Next year's federal census may need more help from states than in previous years, according to the sponsors of a bill that has cleared the Colorado House.
House Bill 1239 sets aside $12 million for community outreach for the 2020 census, which will be done in a way never attempted before.
That's got pluses and minuses, according to Democratic sponsors Reps. Yadira Caraveo of Thornton and Kerry Tipper of Lakewood. That's because the 2020 census, for the first time, will mostly be conducted online, with most households not receiving the usual paper form to fill out.
That will work well in areas with good internet service, but for communities that don't have good service, if at all, the count could be a problem.
Hence House bill 1239, which will provide grants to a variety of nonprofits and local government groups that will help spread the word on the importance of the census and how it can be completed, especially in rural Colorado.
The bill won a party-line 41-23 vote on Thursday and now heads to the state Senate.
The measure is drawing complaints from some Republicans, including Rep. Susan Beckman of Centennial, who noted the federal government already plans to spent $2.8 billion on outreach for the census. She said the money in House Bill 1239 will instead go to left-leaning groups like Planned Parenthood and ACORN (which closed all its state chapters and filed for bankruptcy in 2010. It no longer operates in the United States).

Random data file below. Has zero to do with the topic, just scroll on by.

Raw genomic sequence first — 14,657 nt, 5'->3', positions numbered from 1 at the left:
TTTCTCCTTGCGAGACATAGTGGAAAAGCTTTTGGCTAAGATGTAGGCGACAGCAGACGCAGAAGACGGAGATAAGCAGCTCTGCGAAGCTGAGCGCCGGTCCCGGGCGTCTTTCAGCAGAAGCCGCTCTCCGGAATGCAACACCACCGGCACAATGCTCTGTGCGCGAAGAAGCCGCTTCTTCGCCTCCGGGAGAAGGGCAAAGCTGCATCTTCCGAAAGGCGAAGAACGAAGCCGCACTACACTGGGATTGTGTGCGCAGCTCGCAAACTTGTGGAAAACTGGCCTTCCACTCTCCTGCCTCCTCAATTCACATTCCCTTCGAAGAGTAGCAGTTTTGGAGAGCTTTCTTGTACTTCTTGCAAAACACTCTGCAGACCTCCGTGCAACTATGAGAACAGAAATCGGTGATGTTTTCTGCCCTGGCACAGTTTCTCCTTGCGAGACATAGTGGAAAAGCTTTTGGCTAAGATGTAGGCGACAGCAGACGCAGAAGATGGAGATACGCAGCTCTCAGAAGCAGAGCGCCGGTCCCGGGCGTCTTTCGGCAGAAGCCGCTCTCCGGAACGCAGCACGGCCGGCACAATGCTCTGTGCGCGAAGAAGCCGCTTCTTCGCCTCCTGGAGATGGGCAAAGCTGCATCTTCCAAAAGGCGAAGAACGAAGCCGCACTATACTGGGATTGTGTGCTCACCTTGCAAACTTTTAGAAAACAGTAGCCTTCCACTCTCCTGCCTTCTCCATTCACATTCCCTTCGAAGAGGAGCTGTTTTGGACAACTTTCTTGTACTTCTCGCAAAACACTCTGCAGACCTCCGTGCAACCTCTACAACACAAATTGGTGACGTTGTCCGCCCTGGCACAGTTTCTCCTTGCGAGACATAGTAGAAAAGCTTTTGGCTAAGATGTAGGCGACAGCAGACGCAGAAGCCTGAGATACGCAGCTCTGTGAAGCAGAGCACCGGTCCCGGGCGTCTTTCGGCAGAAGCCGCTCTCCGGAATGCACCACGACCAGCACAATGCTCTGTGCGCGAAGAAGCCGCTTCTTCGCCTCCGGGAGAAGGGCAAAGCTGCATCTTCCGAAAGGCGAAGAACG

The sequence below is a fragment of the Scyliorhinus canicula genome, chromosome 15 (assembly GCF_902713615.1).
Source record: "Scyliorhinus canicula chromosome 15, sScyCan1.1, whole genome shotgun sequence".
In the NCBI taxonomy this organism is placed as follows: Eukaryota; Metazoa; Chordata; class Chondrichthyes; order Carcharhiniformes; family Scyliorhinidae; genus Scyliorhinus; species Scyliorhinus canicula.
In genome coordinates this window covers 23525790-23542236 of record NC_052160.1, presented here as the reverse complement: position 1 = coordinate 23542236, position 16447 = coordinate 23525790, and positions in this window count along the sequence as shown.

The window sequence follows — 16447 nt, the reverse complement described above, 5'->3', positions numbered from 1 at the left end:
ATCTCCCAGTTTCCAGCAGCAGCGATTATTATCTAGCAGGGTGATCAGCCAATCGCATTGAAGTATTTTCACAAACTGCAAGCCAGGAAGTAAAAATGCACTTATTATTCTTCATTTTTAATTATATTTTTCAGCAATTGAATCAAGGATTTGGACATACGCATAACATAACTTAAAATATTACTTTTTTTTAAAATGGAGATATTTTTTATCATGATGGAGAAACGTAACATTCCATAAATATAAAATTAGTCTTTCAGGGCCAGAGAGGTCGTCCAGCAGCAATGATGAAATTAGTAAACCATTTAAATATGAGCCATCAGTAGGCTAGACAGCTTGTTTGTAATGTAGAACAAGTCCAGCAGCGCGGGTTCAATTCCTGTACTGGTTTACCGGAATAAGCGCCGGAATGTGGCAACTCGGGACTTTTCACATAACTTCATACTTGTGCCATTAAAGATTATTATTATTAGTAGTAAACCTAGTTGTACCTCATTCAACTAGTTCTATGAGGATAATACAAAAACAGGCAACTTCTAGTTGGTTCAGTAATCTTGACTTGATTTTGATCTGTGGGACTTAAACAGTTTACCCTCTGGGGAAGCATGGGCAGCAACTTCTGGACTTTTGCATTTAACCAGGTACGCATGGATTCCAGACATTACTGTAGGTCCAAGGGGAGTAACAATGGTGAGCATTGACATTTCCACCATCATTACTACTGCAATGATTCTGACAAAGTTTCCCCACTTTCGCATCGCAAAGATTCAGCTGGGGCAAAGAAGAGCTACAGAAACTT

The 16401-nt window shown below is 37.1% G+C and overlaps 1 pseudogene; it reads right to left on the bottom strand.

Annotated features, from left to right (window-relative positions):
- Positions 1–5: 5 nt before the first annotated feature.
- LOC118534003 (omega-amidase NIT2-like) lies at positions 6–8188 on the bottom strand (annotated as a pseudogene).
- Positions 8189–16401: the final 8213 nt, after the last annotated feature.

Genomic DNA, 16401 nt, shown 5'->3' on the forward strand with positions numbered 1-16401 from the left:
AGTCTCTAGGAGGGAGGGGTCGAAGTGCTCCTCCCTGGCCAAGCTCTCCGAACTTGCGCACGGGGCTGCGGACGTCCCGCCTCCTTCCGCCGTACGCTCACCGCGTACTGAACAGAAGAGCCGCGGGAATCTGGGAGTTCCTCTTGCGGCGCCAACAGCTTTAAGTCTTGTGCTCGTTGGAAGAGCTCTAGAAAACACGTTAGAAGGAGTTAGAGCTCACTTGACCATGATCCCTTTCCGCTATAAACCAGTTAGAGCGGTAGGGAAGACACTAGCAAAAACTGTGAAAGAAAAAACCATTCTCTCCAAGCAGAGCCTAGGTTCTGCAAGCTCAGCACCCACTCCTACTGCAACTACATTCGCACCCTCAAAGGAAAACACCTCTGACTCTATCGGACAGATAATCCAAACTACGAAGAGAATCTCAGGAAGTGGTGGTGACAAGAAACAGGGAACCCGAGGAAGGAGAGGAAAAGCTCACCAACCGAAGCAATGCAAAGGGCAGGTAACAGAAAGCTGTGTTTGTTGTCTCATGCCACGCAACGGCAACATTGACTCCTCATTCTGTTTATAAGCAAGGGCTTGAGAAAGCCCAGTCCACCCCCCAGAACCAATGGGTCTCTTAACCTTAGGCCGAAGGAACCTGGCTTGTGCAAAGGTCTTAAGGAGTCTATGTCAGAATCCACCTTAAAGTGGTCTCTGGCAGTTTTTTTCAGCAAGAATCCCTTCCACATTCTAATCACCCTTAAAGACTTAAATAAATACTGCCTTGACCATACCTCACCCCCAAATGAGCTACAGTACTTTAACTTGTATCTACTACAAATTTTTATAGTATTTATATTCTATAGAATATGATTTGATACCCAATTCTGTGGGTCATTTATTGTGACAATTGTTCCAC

Rep. Lori Saine, Republican of Firestone, said the census' only purpose is to count people to determine congressional representation and that federal funding will not be affected and can be corrected by a census done every five years by the American Community Survey. But Tipper and Caraveo said that is incorrect, particularly since participation in the ACS is far below the national census.
Much is at risk if people don't participate in the census, said Democratic Rep. Chris Hansen of Denver, who sits on the Joint Budget Committee.
"We have to get this right," he told the House, because an undercount has serious implications for the state budget. This is "an appropriate investment" for the state, he said.
Tipper and Caraveo told Colorado Politics that the bill is supported by many of the groups whose members will be called upon to help with those outreach efforts, such as Colorado Counties Inc., the Colorado Municipal League and the Colorado Farm Bureau.
The outreach efforts could help with one of the toughest parts of doing an online census: People will be mailed a personal identification number (PIN) to obtain the online census. But that PIN won't be mailed to people who use post office boxes, and the paper survey won't be mailed to PO boxes either, according to Caraveo.
The last resort is what's known as enumerators -- people hired by the U.S. Census Bureau to go to the homes of those who don't fill out the census. But Tipper and Caraveo said the agency won't hire as many enumerators as they have in the past, so local outreach efforts will become more critical, hence the need for the bill.